There are two options for you, if you want to be a hero and don’t want to let anyone down.

First: you can find a co-working that provides childcare (even if you didn’t budget working elsewhere, this can be life-saver when it comes to crucial tasks and deadlines to meet).

If this one is out of the question, you can opt for outsourcing your work. I have only done this twice, when my younger one was down with cold and I couldn’t possibly leave her with anyone else, just as I couldn’t let down one of my important and frequent clients.

The beast: Jealousy

I don’t know how frequent it is, but it happens. In our case, my wife and I had to face the green-eyed monster as well. She didn’t want to leave her children for work, but her career was well-established and promising (and still is), and unlike me, she couldn’t do her job from home.

She hesitated when I offered her to take care of kids in order to preserve her job. I felt I could do it, felt willing to, and my ability to combine it with my work was quite a perk, but she kept having second thoughts even after the decision was already made.

Your partner may be jealous that you get to be the one with your son while he makes his first steps or with your daughter when she says her first sentence. It might break her heart. What can you do to ease her mind?

How to vanquish:

Support her. Constantly remind her how important she is to the family. She spends time with her kids as much as she can. She earns a steady income and provides stability. She pursues her dream, which sets a positive example for the kids.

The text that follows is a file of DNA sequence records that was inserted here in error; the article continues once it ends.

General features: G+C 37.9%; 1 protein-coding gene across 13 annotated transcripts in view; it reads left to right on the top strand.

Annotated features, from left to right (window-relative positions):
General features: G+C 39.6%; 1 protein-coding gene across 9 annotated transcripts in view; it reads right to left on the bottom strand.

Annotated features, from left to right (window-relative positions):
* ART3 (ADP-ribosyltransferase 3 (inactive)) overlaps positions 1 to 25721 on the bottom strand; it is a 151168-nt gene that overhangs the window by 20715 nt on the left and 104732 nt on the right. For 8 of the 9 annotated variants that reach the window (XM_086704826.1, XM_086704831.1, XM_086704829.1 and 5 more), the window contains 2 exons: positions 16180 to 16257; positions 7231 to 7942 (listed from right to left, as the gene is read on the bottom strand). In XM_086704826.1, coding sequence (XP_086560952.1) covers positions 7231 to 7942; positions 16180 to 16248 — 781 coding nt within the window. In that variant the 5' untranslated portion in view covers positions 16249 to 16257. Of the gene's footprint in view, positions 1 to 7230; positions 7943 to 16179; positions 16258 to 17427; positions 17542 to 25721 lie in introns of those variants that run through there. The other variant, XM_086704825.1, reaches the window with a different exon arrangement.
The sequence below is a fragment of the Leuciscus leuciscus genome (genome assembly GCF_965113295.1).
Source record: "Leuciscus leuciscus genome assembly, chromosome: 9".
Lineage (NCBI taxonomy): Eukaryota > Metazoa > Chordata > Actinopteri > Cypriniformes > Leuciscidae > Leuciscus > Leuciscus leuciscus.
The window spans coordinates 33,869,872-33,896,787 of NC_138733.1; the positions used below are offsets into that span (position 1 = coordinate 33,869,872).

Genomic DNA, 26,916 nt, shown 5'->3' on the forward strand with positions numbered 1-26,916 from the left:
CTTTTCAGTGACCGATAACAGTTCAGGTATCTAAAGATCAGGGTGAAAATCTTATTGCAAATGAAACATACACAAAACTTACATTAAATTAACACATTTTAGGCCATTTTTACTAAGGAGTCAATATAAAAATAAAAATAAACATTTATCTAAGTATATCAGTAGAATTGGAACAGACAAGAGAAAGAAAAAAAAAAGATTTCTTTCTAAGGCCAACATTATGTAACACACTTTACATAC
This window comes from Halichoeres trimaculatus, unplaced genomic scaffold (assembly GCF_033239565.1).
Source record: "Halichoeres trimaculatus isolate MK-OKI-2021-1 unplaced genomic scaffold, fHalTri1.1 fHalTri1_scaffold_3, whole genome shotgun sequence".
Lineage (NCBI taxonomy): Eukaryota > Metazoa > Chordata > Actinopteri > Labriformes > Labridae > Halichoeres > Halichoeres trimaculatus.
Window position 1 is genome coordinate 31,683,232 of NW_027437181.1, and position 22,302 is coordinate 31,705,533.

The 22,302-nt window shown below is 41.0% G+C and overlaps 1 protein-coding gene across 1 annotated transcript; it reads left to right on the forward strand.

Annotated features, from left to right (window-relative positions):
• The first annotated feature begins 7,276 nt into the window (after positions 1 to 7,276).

Spending less time with her kids doesn’t make her less of a mom. She still does a heck of a lot. I always highlight the things my wife does for kids every day after work (and I teach our children about it).

The beast: Burnout

This one stalks any parent, as well as any passionate creative freelancer. Therefore, if you are a work-from-home parent, you are at a double risk here. Waking up in the morning and dreading the amount of work you have to do (worse: don’t want to do) can happen to anyone.

How to vanquish:

The first three “musts” are: prioritize; take care; schedule.

Prioritize your tasks (both working and parenting) for the day and for the week, maybe some of them you can delegate (after all, you are not alone; you have friends, family, and your partner).

Nurture long-term clients (if they keep returning, it saves you time on looking for the new ones), make some changes – maybe you decide to fire some of the low-paying clients in order to cut down the amount of work you must do to maintain the income level.

Take care of yourself – this is very important. You must have a day off sometimes, you have to visit a doctor, you ought to sleep (people are generally supposed to, you know – even heroes). Schedule both your work and the time for yourself, and stick to the schedule.

If you don’t have the time to relax or finish your work, outsource errands (get your groceries or dinner delivered, shop from home, call a cleaning service). Of course, it may cost some additional money, yet sometimes it’s absolutely worth every penny.

Though working and caring for your children can be tough, it pays. Benefits of a parent at home instead of a daycare are countless, and thanks to technology, you can look after kids without suspending your career.

You are a lucky man! Don’t let isolation and stereotypes bring your down, conquer the beasts and be a hero for your kids, no matter what!

Wade Kelsey

Wade is a happy freelancer from Ohio. He lives with his four-year-old son, wife and dog. He enjoys all the good sides of freelancing particularly the opportunity to spend more time with his family.